Page last updated at 11:23 UTC, Wednesday, 25 October 2023 PH
True to the principle of subsidiarity, Governor Joet Garcia started his first term as Mayor of Balanga City by trying to learn as much as possible from his constituents from all walks of life. To do this he created the “barangay week” program. He and his fellow LGU officials decided to hold office in a different barangay every other week. They consulted, listened, inspected, studied what was happening on the ground and came up with interventions to try and address their specific needs which were beyond their capacity to solve effectively. The engagement resulted in the massive support for the city’s health policies (i.e.the very successful smoke free campaign: smoking in public was totally eliminated). Many smokers were helped to quit. The local government launched the “Huwag Maging S.A.D.” and the Tobacco Free Generation movement in the schools. At present, thanks to that campaign, the City is experiencing a decline in lifestyle-related diseases. At the college level, benefiting from his own studies in the humanities, Mayor Joet and his fellow officials helped to improve the curriculum to make the formation of the students more wholistic. At the TESDA level, skills training programs were provided for different sectors to promote more livelihood opportunities, addressing the usual problem of a mismatch between what the schools were producing and the needs of industry.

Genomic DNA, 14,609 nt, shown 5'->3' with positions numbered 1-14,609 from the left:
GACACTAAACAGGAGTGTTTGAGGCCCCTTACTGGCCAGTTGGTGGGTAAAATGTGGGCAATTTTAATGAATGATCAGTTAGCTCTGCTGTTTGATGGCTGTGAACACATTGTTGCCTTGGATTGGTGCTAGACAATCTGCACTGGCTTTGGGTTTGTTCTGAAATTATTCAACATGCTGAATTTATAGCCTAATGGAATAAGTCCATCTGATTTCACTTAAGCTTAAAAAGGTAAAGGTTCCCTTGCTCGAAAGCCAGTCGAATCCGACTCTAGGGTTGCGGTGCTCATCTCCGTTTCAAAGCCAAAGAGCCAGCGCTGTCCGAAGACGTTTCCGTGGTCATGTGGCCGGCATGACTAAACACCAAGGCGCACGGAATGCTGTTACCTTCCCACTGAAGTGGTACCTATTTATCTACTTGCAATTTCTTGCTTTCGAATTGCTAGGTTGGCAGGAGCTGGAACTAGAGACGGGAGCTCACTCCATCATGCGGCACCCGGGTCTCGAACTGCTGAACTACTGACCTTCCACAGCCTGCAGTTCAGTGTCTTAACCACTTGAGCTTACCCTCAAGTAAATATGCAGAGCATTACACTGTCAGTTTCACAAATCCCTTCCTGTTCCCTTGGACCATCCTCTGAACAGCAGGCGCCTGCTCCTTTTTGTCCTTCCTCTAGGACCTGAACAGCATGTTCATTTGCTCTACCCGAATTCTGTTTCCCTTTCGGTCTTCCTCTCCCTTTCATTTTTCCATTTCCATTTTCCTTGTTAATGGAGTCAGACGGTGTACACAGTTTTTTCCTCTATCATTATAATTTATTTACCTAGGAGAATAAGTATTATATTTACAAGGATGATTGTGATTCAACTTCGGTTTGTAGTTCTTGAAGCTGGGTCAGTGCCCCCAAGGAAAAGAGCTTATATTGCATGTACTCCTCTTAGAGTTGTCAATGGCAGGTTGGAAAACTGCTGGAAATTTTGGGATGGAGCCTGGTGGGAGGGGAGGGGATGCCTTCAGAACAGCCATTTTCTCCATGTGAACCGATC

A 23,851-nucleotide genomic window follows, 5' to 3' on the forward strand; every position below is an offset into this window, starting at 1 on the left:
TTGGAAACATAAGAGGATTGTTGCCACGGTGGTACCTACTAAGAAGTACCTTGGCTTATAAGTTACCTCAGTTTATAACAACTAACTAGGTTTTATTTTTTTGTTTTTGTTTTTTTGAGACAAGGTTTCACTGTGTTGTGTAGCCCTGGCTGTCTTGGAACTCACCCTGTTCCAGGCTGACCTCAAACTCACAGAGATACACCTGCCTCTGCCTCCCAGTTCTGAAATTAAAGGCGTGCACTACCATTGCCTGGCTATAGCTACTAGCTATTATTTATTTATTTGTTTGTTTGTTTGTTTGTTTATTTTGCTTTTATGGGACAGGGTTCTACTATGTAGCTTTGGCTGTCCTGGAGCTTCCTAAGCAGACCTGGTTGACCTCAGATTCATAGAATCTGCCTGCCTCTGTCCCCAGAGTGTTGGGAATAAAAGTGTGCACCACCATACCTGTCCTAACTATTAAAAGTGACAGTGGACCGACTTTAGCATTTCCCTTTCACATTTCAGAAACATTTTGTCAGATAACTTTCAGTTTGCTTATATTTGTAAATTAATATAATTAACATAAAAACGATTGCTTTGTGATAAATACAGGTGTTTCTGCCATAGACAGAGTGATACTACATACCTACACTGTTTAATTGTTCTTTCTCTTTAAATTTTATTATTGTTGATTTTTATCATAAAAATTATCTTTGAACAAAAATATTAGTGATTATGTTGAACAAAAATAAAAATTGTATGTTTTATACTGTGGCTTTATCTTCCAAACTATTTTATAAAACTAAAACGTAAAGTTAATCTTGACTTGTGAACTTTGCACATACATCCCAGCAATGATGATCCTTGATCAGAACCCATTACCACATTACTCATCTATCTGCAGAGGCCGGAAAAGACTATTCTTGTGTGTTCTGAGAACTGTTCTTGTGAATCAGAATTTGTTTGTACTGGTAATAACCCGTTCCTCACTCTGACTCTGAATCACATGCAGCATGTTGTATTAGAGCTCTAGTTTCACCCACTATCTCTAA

Then Mayor Joet learned from his own experiences joining with his wife certain courses on the science and art of childrearing through the EDUCHILD Foundation. The LGU reached out to families by encouraging married couples to attend the Balanga version of the EDUCHILD Parenting Program. This initiative positively affected the families in the different barangays. Children received better care from their parents and were performing better in schools. To date, 51,711 parents have taken these courses, which like in business schools, combine exposure to both basic principles and specific cases on child upbringing. The products of these courses are now helping the Government to upskill and reskill other parents in their task of childrearing.
His stint as Mayor of Balanga City spurred economic growth through careful planning of the redevelopment of the city center. He was one of the first LGU officials to take advantage of the Public Private Partnership (PPP)approach to sustainable and inclusive economic development. With close coordination with private investors, the LGU was able to transform Balanga City into a bustling University Town. As his successors as Mayor of Balanga have been following his example of a close partnership between the government and private business, Balanga is being converted into one of the first smart cities in the country.